A new year is once again upon us. As we turn the page on 2019, it's important to take stock of what we learned before we transition to 2020 and the continued change we anticipate seeing across Global Mobility. Below, you'll find the top 5 downloads that have helped shape our views on where mobility is in 2019 and where it will go in 2020.
The United Kingdom and Switzerland have completed a transitional agreement to maintain social security rights in the event of a no-deal Brexit. The deal also preserves working privileges, residency rights, and freedom of movement between the two countries.
The housing markets in the Dutch cities that I surveyed – Amsterdam, The Hague, and Rotterdam – are showing rapid growth with increased demand from new expatriate arrivals. While uncertainty looms, opportunity grows in the wake of change.
In recent months, there have been many news references to panic-buying and BREXIT stockpiling. In the event of a no-deal BREXIT, some experts advise to have a minimum of two weeks’ worth of food, water, and household items such as toilet paper for the immediate short-term. But what items are expected to be affected long-term in the market basket?
London has registered eight consecutive down quarters in real estate sales. Though the decline is not entirely due to Brexit, the continued uncertainty surrounding Brexit has shaken the confidence of many potential investors and home-buyers.
With the upcoming release of AIRINC's 2019 Mobility Outlook Survey, we wanted to look back at the previous year to rank the top downloads from our extensive Global Mobility library. Below, you'll find the top 5 reports that have helped shape and share our views on where mobility is going in 2019 and beyond.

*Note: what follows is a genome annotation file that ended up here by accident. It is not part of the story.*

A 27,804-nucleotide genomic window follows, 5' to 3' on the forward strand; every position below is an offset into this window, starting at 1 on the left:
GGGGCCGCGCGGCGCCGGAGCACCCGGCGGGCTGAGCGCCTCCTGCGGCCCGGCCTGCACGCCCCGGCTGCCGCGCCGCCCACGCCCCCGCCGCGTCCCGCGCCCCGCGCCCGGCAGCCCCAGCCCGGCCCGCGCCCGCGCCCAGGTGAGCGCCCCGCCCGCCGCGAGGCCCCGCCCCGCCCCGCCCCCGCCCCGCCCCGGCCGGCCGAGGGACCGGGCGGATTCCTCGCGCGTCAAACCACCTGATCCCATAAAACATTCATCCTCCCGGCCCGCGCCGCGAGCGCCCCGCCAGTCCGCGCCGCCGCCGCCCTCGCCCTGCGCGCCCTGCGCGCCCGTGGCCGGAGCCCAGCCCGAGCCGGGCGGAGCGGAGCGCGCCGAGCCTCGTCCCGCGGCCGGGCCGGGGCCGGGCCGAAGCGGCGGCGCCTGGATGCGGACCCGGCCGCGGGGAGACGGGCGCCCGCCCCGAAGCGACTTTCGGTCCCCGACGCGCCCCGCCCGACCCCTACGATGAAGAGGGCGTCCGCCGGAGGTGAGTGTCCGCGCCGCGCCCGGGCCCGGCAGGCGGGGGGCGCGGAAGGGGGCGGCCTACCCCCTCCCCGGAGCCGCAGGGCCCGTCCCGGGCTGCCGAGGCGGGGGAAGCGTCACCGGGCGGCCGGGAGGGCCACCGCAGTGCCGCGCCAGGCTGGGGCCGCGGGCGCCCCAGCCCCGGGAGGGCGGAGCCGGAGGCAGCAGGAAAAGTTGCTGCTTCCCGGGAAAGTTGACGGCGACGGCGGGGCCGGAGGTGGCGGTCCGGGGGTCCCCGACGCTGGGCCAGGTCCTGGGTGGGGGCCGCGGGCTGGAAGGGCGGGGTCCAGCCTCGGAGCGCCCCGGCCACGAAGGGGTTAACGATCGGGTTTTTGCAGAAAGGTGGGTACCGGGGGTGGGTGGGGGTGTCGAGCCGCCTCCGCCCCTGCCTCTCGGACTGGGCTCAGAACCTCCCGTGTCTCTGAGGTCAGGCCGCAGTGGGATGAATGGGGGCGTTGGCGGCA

Brexit makes 2019 an interesting year for the UK as negotiations finally conclude. Most companies have contingency plans, but what additional steps can companies take to plan business decisions against the backdrop (not backstop) of the UK’s future relationship with Europe and the rest of the world?
Brexit raises similar concerns for larger and smaller organisations alike. In fact, it affects tens of thousands of small businesses in the UK, who often lack the corporate infrastructure to support the costs and complexities that result from such an unprecedented constitutional change.
The Cost of Living Allowance (COLA) is a central part of an international assignee’s package. What happens when this highly visible allowance is affected by current events?